As it happens, the professional restaurant cook has a deplorable lack of time to cook creatively for herself at home, let alone to take pretty pictures of food and formulate recipes and write witty blog posts for the entertainment and culinary edification of the masses (but let's be honest, if this blog ever had a massive audience, you're probably all gone by now, as it's been over a year and a half since my last post.)
But I'm spending the whole summer this year with my sister's family in Indiana (a very much needed break after the busiest year of my life), and I'm enjoying the opportunity to cook for my own pleasure again. Today I made two meals which were absolutely worth repeating, and sharing. I'm not even going to try to come up with measurements for these recipes, since I basically never measure unless I'm baking. So I'll just tell you what I did, and leave the rest up to your judgment.
A quick recap on what I've been up to first, in case you're here and interested...
After my last post I was promoted to lead pasta cook at Sassi and spent eight months doing that, having the most fun I've ever had in my life. In the late spring of 2015 I went back to do a pastry fellowship at my school, ACI. Then I quit my job (and I still miss my amazing boss so much!) to work at a cake bakery. After six weeks I quit that job because I missed cooking too much, among other reasons. I took November and December off to focus on visiting my dying grandma, organizing the Christmas Eve service at my church, and making four wedding cakes in the last two weeks of the year! (I'm slowly developing my own wedding cake business on the side: Sweet April Cakes.) In January I started a new job at Monarch (currently the top rated restaurant in Scottsdale on most customer review websites). I've been working as a line cook there, and hope to create a full-time pastry position in the fall.
My life is so busy that sometimes I hate it so much and I just want to quit. Everything. But then I try to think of what my life would be if I didn't spend every day working with food, and that's way more depressing. So I keep on with my 12 hour work days and weekly chiropractor visits and keep up with my good intentions to cook at home and blog about it, which never happens (until it does) but that's okay. Because this is the real life of a cook.
So here's what I made today.
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Lunch - Charred Sweet Potato & Egg Skillet
My sister asked me to make this for a quick lunch. She says a regular meal in their house is shredded sweet potatoes fried with eggs. I wasn't sure how she wanted me to do it, so I just decided to kick it up a notch. She approved.
Dice up a sweet potato. Heat a pan (cast iron would be ideal, but sadly my sister doesn't have one!) with a couple tablespoons of olive oil until it starts to smoke. Sauté the sweet potatoes until they start to get a little bit of color on them. Add some thinly sliced fresh garlic, fennel seed, chipotle chili powder, salt, and pepper. Continue to cook until sweet potatoes are just shy of being perfectly tender. Then toss in a little butter and crack some eggs on top, seasoning those with salt and pepper. Move the pan to the broiler and cook until the egg whites are set, but the yolks are still soft. Sprinkle on some feta cheese and fresh mint and dig in!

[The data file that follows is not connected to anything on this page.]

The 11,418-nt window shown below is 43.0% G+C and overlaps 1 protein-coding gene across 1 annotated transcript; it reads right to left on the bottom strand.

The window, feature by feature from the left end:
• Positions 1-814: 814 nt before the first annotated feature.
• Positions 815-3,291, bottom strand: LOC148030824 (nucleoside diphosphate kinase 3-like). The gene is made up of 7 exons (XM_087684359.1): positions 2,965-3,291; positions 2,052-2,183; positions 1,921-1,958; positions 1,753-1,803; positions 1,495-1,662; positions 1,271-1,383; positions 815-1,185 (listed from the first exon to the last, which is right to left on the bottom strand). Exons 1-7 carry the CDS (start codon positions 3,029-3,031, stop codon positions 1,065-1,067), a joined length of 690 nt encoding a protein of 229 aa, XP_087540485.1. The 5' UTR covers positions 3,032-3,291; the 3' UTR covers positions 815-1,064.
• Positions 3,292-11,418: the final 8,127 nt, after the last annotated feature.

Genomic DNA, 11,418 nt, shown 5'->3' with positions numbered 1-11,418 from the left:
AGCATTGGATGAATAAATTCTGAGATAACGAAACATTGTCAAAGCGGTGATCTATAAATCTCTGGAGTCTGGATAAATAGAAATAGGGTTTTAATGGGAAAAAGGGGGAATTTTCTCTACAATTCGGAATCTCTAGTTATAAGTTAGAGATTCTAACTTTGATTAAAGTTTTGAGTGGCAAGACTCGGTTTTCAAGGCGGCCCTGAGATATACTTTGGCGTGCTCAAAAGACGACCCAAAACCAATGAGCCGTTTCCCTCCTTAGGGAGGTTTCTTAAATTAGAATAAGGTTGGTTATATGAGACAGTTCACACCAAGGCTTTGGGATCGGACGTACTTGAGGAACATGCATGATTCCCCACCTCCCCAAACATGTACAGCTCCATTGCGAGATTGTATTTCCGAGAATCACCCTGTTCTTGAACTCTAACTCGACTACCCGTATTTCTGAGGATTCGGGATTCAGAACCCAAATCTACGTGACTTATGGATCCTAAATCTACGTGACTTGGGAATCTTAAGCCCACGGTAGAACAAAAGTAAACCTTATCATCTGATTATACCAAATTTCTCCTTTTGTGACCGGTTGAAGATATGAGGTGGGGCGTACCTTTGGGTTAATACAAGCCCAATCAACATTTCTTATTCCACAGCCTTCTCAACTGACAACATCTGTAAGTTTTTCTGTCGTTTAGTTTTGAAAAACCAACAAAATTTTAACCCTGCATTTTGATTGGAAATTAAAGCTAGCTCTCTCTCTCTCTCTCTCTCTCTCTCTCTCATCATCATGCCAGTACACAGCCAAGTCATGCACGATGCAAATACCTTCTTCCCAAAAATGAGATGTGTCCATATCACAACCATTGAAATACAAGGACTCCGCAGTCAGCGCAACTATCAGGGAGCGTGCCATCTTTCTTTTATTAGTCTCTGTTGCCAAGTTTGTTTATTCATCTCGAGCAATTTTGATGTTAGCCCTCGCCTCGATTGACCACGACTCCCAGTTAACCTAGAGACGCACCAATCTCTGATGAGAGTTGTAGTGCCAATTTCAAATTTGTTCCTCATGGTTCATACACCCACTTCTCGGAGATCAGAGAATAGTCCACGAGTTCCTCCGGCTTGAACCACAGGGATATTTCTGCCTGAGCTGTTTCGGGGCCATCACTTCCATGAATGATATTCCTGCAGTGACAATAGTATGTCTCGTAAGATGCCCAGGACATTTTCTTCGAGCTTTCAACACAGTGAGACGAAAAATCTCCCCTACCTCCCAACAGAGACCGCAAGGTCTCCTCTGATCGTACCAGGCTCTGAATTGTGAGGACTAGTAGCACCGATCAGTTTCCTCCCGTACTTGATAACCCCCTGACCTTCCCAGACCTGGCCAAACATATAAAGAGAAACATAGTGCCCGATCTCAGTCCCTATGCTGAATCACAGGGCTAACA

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Dinner - Roasted Tomato & Artichoke Fettuccine with Seared Steak & Blue Cheese
We fed the kids and put them to bed early before sitting down to this gorgeous meal. As much as I adore my niece and nephews, sometimes you just can't enjoy a gourmet pasta dish properly when there are little arms and legs everywhere and a one-year-old yelling for more food before he's even swallowed what's in his mouth. Sometimes you just need quiet and dusk and a glass of red wine.
Cut some tomatoes into wedges (quarters or sixths, depending on how big they are) and toss them in olive oil, dried thyme, salt and pepper, and a dash of balsamic vinegar. Spread them on a baking sheet skin side down and roast at 400 degrees for about two hours. Scooch them to one side of the pan so you can add some quartered artichoke hearts for the last half hour of roasting. Meanwhile, get a pot of water boiling for your pasta, and sear some well-seasoned steaks in a very hot sauté pan with vegetable oil. (I used London Broil because they were on sale, but a more tender cut like sirloin or NY Strip would be even better.) Get your fettuccine in the boiling water, and transfer the steaks to the oven to finish cooking to rare or medium-rare. Remove them from the oven and let them rest as soon as they reach 125°. (If they cool down too much before you finish prepping everything else, you can always flash them in the oven, but the last thing you want is overcooked steak!) In the same pan that you seared the steak in, add a little olive oil if needed, and sauté some fresh garlic and onion till they're tender and browned. Deglaze with a touch of red wine, add in the tomatoes and artichokes, as well as any juice that's drained from the steaks. When the fettuccine is cooked to al dente, drain it and add it to the pan with the sauce. Mix it all up, pile it on your plate, top it with the thinly sliced steak, and garnish with blue cheese and fresh basil.
And like I said, enjoy it with a glass of red wine. You deserve this.